9. Dillman, W., Schwartz, H.L., Silva, E., Surks, M.I., and Oppenheimer, J.H. (1975) Evidence for the role of RNA polymerase II and a long-lived triiodothyronine (T3) ‘imprint’ in the expression of thyroid hormone action. Excerpta Modica 361: 83–84.Google Scholar
  10. Dillman, W., Surks, M.I., and Oppenheimer, J.H. (1974) Quantitative aspects of iodothyronine binding by cytosol proteins of rat liver and kidney. Endocrinology 95: 492–498.PubMedCrossRefGoogle Scholar
  11. Griswold, M.D., Fischer, M.S., and Cohen, P.P. (1972) Temperature-dependent intracellular distribution of thyroxine in amphibian liver. Proc. Nat’l. Acad. Sci. 69: 1486–1489.PubMedCrossRefGoogle Scholar
  12. Hocman, G. (1973) Gel filtration of thyroxine-binding proteins: Group separation of soluble proteins of rat liver on Sephadex gels. Int. J. Biochim. 4: 531–535.CrossRefGoogle Scholar
  13. Kim, K.H. and Cohen, P.P. (1966) Modification of tadpole liver chromatin by thyroxine treatment. Biochemistry 55: 1251–1255.Google Scholar
  14. Koerner, D., Schwartz, H.L., Surks, M.I., Oppenheimer, J.H., and Jorgensen, E.C. (1975) Binding of selected iodothyronine analogs to receptor sites of isolated rat hepatic nuclei. High correlation between structural requirements for nuclear binding and biological activity. J. Biol. Chem. 250: 6417–6423.PubMedGoogle Scholar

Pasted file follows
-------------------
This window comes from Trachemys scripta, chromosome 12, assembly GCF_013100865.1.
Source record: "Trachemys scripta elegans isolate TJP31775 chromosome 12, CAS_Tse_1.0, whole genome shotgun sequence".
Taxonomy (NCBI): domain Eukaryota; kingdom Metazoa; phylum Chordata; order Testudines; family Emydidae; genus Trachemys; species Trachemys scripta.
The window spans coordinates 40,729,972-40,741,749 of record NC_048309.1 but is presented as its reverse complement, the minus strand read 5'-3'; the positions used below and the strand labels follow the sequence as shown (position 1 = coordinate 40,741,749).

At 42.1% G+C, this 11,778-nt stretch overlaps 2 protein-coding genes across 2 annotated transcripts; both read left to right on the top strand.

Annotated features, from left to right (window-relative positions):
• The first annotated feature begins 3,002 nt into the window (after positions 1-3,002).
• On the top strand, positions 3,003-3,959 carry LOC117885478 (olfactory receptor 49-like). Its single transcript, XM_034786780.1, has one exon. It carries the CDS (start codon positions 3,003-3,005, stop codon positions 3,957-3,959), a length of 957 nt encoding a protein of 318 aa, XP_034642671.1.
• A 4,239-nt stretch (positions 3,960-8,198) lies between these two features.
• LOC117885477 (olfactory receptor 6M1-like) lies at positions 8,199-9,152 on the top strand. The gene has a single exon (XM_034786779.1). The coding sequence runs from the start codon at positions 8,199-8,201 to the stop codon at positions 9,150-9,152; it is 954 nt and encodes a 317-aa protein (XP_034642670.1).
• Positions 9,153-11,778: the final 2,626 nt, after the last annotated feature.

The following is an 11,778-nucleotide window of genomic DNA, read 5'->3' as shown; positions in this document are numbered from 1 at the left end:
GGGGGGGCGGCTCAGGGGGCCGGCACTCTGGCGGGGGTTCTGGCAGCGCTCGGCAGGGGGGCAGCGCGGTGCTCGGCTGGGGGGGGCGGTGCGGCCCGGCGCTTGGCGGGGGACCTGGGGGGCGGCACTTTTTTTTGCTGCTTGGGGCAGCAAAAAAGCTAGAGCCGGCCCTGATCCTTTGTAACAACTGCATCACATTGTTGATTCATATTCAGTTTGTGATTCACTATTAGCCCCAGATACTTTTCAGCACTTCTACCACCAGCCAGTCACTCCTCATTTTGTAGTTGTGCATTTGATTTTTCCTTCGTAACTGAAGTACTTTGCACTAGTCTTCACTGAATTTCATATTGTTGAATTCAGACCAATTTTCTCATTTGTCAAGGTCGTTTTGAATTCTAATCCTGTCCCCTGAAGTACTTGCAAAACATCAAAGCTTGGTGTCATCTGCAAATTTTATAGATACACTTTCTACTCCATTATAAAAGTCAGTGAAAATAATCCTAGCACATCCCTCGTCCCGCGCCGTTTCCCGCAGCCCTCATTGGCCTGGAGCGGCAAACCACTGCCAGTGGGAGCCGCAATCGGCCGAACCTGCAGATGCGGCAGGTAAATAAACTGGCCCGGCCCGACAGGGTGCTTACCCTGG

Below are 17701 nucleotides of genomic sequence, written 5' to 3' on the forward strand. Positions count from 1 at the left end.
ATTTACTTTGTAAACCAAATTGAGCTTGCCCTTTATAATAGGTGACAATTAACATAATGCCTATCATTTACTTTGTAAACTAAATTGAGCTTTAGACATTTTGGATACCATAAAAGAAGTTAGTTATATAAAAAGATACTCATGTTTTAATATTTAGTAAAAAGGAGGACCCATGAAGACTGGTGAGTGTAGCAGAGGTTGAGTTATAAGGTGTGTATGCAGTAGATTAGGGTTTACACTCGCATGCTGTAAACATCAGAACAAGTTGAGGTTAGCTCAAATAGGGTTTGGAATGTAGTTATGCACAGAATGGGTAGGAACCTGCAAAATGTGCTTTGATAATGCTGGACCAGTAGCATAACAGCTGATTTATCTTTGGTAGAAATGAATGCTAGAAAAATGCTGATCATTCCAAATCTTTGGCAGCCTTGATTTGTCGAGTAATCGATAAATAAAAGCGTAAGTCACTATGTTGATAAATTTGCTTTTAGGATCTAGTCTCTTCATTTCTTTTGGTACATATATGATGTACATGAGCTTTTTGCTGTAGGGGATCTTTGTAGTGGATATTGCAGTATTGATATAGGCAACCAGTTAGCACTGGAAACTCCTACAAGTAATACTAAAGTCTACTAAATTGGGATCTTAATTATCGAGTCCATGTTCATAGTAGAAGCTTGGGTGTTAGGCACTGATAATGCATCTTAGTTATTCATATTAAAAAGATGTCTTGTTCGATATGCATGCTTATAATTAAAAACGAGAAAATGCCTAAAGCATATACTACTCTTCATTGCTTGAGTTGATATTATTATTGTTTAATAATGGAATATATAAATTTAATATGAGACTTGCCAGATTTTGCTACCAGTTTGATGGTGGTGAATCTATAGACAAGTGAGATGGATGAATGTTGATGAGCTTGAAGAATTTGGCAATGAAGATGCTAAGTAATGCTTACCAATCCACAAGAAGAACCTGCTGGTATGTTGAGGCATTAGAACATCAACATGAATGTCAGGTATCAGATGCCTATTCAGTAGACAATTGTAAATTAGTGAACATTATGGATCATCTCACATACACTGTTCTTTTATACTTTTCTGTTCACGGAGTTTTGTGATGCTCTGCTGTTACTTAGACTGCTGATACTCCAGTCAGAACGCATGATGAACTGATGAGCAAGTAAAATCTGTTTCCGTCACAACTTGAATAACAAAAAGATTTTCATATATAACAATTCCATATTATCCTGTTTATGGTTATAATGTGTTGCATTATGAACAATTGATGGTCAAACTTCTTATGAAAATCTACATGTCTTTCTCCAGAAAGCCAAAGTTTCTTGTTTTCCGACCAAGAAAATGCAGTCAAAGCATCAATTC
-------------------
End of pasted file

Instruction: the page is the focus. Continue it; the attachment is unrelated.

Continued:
15. Koerner, D., Surks, M.I., and Oppenheimer, J.H. (1974) In vitro demonstration of specific triiodothyronine binding sites in rat liver nuclei. J. Clin. Endocrinol. Metab. 38: 706–709.Google Scholar
  16. Kubica, A., Nauman, A., Witkowska, E., and Nauman, J. (1975) Binding of T3 in liver nuclei: Time-dependent displacement of T3 between two nuclear binding proteins. Excerpta Medica 361: 67–68.Google Scholar
  17. MacLeod, K.M. and Baxter, J.D. (1975) DNA binding of thyroid hormone receptors. Biophys. Res. Comm. 62: 577–583.CrossRefGoogle Scholar
  18. Oppenheimer, J.H., Koerner, D., Schwartz, H.L., and Surks, M.I. (1972) Specific nuclear triiodothyronine binding sites in rat liver and kidney. J. Clin. Endocrinol. Metab. 35: 330–333.PubMedCrossRefGoogle Scholar
  19. Oppenheimer, J.H., Schwartz, H.L., Dillman, W., and Surks, M.I. (1973) Effect of thyroid hormone analogs on the displacement of ‘25I-L-triiodothyronine from hepatic and heart nuclei in vivo: Possible relationship to hormonal activity. Biochem. Biophys. Res. Comm. 55: 544–550.PubMedCrossRefGoogle Scholar
  20. Oppenheimer, J.H., Schwartz, H.L., Koerner, D., and Surks, M.I. (1974) Nuclear-cytoplasmic interrelation, binding constants, and cross-reactivity with L-thyroxine. J. Clin. Invest. 53: 768–777.PubMedCrossRefGoogle Scholar